Antiquitatum Iudaicarum libri XX (…), De bello iudaico (…), Contra Appionem (…), De imperio rationisParis, Jean Macè, 1535
Fol., pp. (xxxii) 743 (i). Roman letter, large charming woodcut figured initials. T-p within handsome architectural woodcut border with putti holding French royal coat of arms at head and Jean Petit’s device at foot, Pierre Gaudoul’s at centre, t-p highlighted in early red, green and grey watercolours. Top of upper blank margin of t-p excised, light waterstain to upper margin of two initial gatherings and lower blank margin of last, worming to lower blank margin of final gatherings, occasional marginal spots or mark. A good copy, crisp and clean in contemporary Flemish calf over boards, covers double blind ruled to a panel design, outer border filled with a double quatrefoil diaper roll, third border with floral roll, spine with blind ruled raised bands, a bit rubbed, small crack to upper joint at head repaired, missing ties. Contemporary price indication “3 gul(den)” to t-p.
A good copy of Flavius Josephus’ collected works, edited and revised by the eminent German scholar Sigismundus Gelenius (1497-1554). This edition is a French reproduction of the original, published the previous year by Froben in Basle, featuring a charming new woodcut title page. Other Parisian printers (Jean Petit, Ambroise Girault and Jacques Kerver) republished it in 1535: Froben could not take action against them as his privilege was only valid within the Holy Roman Empire – he did, however, immediately sue two printers of Cologne who pirated this work in 1534.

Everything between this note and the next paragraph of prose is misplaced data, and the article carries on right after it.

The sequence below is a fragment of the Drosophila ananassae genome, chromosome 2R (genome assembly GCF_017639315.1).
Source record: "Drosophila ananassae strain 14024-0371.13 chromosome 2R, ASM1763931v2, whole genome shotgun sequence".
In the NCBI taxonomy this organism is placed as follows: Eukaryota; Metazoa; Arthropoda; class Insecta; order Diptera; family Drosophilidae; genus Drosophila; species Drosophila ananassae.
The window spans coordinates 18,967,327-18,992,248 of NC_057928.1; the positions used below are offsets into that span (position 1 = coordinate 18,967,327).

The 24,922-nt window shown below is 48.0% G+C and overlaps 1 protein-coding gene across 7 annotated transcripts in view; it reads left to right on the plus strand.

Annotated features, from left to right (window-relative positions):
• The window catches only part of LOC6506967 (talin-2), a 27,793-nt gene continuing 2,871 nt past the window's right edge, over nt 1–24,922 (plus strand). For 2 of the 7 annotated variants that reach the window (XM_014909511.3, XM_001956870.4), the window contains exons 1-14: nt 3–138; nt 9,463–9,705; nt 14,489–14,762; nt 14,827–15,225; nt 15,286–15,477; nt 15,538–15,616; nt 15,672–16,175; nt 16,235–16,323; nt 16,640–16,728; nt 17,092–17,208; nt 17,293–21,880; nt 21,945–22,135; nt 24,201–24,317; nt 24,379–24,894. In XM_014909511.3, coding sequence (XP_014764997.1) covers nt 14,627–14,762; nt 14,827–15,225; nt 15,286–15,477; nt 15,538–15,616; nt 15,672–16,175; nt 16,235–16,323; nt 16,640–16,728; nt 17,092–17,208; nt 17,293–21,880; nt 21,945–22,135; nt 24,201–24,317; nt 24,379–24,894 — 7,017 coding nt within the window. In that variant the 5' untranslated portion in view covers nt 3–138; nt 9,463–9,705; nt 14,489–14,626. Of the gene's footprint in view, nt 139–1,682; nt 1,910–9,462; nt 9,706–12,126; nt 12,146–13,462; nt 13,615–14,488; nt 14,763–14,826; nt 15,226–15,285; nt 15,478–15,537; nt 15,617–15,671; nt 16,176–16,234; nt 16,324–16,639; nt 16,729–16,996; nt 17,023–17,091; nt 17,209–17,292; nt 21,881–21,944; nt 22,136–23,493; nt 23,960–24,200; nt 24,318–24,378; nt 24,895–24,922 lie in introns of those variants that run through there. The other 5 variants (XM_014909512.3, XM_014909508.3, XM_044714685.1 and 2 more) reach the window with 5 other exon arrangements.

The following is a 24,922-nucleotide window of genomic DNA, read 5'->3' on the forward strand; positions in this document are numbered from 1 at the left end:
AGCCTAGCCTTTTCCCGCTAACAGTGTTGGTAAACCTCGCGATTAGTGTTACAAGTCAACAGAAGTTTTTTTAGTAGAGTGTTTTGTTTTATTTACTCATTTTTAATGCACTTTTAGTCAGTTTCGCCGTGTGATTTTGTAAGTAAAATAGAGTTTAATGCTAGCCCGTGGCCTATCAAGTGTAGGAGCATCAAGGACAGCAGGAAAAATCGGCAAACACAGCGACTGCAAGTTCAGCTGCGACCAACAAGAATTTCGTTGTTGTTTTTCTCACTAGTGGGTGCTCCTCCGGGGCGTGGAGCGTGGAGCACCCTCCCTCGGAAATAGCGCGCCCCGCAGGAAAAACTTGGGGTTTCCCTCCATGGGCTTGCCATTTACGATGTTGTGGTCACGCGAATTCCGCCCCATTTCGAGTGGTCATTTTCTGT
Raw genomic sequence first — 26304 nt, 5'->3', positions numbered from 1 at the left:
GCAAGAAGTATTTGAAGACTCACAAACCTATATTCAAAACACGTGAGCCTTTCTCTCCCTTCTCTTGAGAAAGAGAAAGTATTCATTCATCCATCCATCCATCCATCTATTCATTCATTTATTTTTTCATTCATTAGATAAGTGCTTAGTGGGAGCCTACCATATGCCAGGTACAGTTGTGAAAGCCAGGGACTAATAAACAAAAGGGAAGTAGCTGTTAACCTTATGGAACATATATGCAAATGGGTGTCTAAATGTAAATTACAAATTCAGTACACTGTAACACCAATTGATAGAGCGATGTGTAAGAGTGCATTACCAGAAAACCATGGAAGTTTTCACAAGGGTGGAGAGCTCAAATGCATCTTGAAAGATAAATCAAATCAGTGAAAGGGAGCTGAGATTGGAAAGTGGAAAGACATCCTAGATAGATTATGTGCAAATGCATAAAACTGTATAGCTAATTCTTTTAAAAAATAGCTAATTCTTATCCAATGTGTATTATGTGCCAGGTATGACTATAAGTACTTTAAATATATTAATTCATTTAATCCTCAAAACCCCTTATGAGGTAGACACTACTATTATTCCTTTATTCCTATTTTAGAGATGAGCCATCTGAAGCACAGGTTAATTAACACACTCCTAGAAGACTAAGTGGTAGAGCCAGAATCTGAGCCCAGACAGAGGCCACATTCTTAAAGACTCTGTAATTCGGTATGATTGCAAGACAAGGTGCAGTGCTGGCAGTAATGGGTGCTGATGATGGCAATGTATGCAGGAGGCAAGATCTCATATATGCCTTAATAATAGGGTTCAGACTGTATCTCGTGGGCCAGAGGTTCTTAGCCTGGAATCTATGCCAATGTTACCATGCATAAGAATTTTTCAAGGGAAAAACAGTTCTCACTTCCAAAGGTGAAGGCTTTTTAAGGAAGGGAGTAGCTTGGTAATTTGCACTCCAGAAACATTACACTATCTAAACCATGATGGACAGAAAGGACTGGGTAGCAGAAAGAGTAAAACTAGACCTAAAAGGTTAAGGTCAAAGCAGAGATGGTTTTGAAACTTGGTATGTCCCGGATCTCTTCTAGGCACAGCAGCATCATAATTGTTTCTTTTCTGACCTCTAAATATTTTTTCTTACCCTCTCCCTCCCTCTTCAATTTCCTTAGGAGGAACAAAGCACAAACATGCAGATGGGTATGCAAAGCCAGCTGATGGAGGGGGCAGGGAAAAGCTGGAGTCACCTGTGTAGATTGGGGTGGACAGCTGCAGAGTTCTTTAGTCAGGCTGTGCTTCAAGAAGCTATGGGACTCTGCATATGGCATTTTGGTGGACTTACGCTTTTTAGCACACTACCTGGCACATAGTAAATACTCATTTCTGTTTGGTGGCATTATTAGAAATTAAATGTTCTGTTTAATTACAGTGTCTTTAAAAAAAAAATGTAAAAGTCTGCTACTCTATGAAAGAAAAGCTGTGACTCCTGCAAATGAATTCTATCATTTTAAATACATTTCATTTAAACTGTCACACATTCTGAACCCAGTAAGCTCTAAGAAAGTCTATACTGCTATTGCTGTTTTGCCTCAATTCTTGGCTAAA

Josephus Flavius (c. 37-100) was a Romano-Jewish writer and military leader, author of a number of historical, apologetical and autobiographical works which together comprise a major part of Hellenistic Jewish literature. This edition comprises his major works. The Latin text (mostly attributed to Rufinus of Aquileia) was heavily revised – on the basis of two Greek manuscripts – by Gelenius, who introduced many new readings translating Greek expression into humanistic Latin.
‘Antiquitates Judaicae’ (The Antiquities of the Jews) recounts the history of the Jews from creation up until the revolt of AD 66-70 and contains contemporary references to Jesus, James (the ‘brother’ of Jesus), John the Baptist, Pontius Pilate, Herod the Great, Agrippa I and Agrippa II, as well as the Sadducees, the Pharisees and the Zealots. ‘Bellum Judaicum’ (History of the Jewish War) gives a detailed account of the revolt of AD 66-70 and includes Josephus’ famous description of the siege of Jerusalem. “The Jewish War not only is the principal source for the Jewish revolt but is especially valuable for its description of Roman military tactics and strategy” (Britannica). ‘Contra Apionem’ (Against Apion) is a defence of Judaism against the Greek Alexandrine grammarian Apion, in which Josephus demonstrates the antiquity of Jewish religion and the authenticity of the Jewish Bible. The last treatise, traditionally ascribed to Josephus but now acknowledged to be spurious, ‘De imperio rationis sive de Machabaeis’, is an account of the martyrdom of the seven Maccabees and their mothers.
French impressions of Froben’s edition are rare, we were able to locate only two copies bearing Macè’s imprints in libraries (Ohio State University Library, Biblioteca Nacional de Chile).USTC 209751; Adams J361. See Renouard éditions parisiennes IV, 1438. This edition not in BM STC Fr. C16; Brunet, Graesse or Dibdin.